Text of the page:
I’d been accosted. The self-sabotaging whisper that lurks inside my head had raised its ugly voice to shout, ‘no matter how hard you try at this, you won’t be good enough! Stick to writing for yourself!’
The self-affirming voice that fuels my conviction in my ability and ambitions was reduced to a whimper. Self-doubt and anxiety took hold, self-confidence and tenacity dissolved.
Days, then weeks passed. I avoided the minimised ‘Draft Sanctus Article’ Word document on my task bar. Every day I thought, ‘I’ll finish the article today’. Every day I didn’t. I didn’t want to let James down, but every time I tried to come back to it I found some reason not to.
The psychologist Leon F Seltzer(1) explained that the push-pull dynamic of those ‘I want to but I can’t’ internal voices produces a great deal of tension and often leads to hesitation and procrastination — not just when it comes to writing projects, but in many areas of our lives:
‘It makes you apply the brakes with one foot even as the other is pressing on the accelerator. The inevitable result is stagnation…you’re at war with yourself, clearly your own worst enemy…your diligence in dutifully dis-confirming your capabilities shuts down your creativity, disenabling you from giving your all to anything you might wish to achieve’.
Like most things around our mental health, there’s no quick-fix to dealing with this conflict and self-limiting thoughts. But, like most things around our mental health, talking — or writing — about it can definitely help…
So, this morning I lifted my pen, reached out to my pocket therapist and dumped my frustration, self-doubt, anger, confusion and guilt onto its page:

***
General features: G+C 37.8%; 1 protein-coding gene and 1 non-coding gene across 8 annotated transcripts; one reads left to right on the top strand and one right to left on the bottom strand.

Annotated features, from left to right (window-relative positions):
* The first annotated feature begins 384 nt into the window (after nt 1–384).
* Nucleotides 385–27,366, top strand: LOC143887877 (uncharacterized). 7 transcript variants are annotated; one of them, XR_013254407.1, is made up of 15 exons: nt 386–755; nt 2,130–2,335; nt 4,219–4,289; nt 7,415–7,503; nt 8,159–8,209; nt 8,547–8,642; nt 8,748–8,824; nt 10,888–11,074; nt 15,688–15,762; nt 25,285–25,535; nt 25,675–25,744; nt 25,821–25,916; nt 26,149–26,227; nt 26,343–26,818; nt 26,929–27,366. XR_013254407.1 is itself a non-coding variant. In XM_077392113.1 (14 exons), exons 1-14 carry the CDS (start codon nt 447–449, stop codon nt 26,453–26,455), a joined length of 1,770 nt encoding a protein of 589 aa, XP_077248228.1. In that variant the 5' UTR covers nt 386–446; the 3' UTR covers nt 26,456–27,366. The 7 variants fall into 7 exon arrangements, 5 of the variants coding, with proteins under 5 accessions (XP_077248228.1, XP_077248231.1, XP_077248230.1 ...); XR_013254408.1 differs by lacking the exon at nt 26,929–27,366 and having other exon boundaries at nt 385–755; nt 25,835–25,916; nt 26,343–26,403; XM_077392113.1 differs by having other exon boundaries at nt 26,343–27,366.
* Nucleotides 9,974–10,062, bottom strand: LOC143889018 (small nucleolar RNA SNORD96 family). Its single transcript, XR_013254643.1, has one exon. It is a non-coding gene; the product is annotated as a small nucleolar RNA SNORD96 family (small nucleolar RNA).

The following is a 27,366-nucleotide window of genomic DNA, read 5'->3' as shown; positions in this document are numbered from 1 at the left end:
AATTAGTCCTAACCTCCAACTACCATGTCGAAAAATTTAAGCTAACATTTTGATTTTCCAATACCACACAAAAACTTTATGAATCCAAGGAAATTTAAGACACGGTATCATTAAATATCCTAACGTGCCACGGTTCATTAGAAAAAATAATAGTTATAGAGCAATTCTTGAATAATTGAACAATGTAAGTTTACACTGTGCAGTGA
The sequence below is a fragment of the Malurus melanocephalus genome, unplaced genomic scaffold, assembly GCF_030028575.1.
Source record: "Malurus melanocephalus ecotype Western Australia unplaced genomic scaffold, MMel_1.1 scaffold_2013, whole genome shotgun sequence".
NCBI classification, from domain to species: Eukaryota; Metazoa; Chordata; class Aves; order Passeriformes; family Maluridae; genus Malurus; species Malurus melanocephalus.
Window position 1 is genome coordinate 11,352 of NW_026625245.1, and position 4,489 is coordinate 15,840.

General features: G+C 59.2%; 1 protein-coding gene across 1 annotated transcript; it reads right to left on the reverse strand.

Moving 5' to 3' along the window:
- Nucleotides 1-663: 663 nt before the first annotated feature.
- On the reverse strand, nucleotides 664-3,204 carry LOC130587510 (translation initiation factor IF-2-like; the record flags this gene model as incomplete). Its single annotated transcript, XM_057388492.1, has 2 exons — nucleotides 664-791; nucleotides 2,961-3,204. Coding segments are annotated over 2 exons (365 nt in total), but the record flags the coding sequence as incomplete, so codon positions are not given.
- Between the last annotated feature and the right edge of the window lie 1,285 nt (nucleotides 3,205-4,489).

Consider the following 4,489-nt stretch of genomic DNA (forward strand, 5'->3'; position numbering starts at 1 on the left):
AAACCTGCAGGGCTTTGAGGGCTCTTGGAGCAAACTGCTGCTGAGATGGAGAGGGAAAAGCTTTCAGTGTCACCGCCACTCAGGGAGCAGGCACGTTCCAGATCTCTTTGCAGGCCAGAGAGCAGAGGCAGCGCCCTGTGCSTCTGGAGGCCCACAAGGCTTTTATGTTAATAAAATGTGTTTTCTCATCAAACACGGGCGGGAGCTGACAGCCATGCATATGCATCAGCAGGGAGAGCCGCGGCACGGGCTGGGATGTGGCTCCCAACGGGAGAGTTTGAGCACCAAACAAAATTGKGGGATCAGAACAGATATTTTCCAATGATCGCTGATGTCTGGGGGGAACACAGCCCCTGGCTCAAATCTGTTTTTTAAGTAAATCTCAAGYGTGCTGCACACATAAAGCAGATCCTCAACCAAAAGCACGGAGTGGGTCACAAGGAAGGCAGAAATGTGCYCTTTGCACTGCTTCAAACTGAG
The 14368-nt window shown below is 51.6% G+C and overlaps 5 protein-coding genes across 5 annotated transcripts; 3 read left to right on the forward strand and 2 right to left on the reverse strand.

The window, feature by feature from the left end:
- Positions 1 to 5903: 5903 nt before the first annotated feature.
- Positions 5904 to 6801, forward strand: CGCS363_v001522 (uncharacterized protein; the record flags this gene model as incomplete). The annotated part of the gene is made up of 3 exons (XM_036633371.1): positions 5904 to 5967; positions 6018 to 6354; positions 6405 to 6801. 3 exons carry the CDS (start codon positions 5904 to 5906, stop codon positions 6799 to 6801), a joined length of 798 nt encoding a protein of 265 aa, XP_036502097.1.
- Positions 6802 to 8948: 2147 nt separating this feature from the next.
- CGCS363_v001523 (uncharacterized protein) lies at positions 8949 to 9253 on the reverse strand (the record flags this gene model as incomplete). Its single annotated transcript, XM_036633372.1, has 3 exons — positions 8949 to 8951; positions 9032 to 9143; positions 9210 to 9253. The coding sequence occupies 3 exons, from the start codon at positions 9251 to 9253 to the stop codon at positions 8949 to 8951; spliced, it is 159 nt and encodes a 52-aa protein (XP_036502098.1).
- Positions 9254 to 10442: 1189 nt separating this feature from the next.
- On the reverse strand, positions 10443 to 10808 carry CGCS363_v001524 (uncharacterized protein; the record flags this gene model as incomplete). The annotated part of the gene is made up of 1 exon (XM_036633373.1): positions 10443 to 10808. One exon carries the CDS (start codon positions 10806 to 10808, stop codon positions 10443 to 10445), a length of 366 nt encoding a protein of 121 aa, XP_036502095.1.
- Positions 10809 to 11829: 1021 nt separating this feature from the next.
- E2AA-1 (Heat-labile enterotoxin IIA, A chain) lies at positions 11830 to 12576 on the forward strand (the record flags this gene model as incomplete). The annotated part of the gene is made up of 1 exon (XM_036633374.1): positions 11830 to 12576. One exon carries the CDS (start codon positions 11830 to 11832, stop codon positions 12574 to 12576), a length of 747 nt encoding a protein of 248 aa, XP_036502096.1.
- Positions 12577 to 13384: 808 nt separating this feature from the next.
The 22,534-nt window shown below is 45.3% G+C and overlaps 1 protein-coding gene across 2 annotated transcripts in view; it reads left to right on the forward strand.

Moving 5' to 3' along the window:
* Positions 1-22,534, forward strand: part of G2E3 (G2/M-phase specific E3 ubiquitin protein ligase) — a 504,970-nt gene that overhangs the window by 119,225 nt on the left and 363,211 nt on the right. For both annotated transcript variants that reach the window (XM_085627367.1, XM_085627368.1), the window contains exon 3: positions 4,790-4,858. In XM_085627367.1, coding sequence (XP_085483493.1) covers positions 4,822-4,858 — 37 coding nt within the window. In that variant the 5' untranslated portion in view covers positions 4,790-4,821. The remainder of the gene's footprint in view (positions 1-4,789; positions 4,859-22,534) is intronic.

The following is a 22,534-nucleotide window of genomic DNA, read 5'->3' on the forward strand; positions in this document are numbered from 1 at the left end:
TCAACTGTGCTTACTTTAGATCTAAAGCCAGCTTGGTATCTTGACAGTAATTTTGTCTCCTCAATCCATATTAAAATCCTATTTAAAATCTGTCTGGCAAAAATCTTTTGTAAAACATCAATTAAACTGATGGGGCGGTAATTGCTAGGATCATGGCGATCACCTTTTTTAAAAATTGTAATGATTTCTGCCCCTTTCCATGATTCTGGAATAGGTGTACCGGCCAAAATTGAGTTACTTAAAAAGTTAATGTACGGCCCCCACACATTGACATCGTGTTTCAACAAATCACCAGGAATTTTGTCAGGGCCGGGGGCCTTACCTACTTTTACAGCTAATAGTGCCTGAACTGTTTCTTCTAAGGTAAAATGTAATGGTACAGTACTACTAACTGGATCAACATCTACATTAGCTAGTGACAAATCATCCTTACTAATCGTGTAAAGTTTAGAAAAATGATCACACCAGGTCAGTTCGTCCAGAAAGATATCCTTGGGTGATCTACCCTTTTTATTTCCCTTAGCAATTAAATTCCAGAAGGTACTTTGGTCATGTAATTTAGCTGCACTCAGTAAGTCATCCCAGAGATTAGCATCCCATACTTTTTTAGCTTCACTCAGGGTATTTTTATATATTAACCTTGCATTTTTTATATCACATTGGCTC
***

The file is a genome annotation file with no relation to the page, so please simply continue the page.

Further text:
‘I feel a knot in my stomach. It’s ridiculous. It’s only writing an article for a website, what is wrong with me?? I’m scared. I don’t know where the fear comes from. Scared of being judged by people. I don’t know who these people are and why their opinion’s important to me — but people reading my words, that I’ve agonised over, and thinking they aren’t good words or don’t resonate with anyone. I want every word I write to reach out and touch the reader. But how realistic is that, for goodness sake? It’s too much to expect. Stop being such a perfectionist! But it feels painful when I think of something I write not being right. Why is that? I don’t know. Because it’s the thing that I think I can do well, but my fear of producing a piece that’s rubbish stops me writing well, or even worse, writing at all. So it’s the thought, rather than the actual, because who knows what will actually happen till it happens. I’m letting the thought of being judged stop me. Instead of just staying with the present and enjoying the process of writing. Let the thought, the judgement thought, go. Sit down and write as if it’s only you who’s listening. Just write.’
Then, I lifted my laptop and wrote, with this article being the result.
Ironic really, but definitive proof of the power of the pocket therapist…
© Jane Milne 2017